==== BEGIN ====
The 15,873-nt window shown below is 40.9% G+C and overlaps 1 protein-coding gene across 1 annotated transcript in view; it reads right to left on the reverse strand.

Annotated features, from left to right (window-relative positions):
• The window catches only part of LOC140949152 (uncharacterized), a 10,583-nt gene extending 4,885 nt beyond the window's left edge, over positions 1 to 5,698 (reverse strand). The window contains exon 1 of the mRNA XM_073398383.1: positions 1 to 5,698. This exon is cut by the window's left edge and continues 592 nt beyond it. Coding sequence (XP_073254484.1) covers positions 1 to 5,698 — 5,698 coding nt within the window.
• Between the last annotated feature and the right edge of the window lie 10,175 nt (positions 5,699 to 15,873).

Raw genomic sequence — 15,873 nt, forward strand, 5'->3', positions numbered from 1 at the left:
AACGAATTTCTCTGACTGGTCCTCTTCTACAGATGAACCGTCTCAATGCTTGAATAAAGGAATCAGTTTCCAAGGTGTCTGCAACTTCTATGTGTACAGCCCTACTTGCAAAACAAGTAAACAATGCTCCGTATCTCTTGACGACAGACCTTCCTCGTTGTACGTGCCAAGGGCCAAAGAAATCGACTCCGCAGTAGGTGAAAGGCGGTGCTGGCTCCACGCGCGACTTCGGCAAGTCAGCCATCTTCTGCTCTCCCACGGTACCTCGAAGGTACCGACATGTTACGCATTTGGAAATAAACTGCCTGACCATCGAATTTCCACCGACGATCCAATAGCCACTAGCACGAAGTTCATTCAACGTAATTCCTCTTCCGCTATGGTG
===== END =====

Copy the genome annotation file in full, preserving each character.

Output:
The 15,873-nt window shown below is 40.9% G+C and overlaps 1 protein-coding gene across 1 annotated transcript in view; it reads right to left on the reverse strand.

Annotated features, from left to right (window-relative positions):
• The window catches only part of LOC140949152 (uncharacterized), a 10,583-nt gene extending 4,885 nt beyond the window's left edge, over positions 1 to 5,698 (reverse strand). The window contains exon 1 of the mRNA XM_073398383.1: positions 1 to 5,698. This exon is cut by the window's left edge and continues 592 nt beyond it. Coding sequence (XP_073254484.1) covers positions 1 to 5,698 — 5,698 coding nt within the window.
• Between the last annotated feature and the right edge of the window lie 10,175 nt (positions 5,699 to 15,873).

Raw genomic sequence — 15,873 nt, forward strand, 5'->3', positions numbered from 1 at the left:
AACGAATTTCTCTGACTGGTCCTCTTCTACAGATGAACCGTCTCAATGCTTGAATAAAGGAATCAGTTTCCAAGGTGTCTGCAACTTCTATGTGTACAGCCCTACTTGCAAAACAAGTAAACAATGCTCCGTATCTCTTGACGACAGACCTTCCTCGTTGTACGTGCCAAGGGCCAAAGAAATCGACTCCGCAGTAGGTGAAAGGCGGTGCTGGCTCCACGCGCGACTTCGGCAAGTCAGCCATCTTCTGCTCTCCCACGGTACCTCGAAGGTACCGACATGTTACGCATTTGGAAATAAACTGCCTGACCATCGAATTTCCACCGACGATCCAATAGCCACTAGCACGAAGTTCATTCAACGTAATTCCTCTTCCGCTATGGTG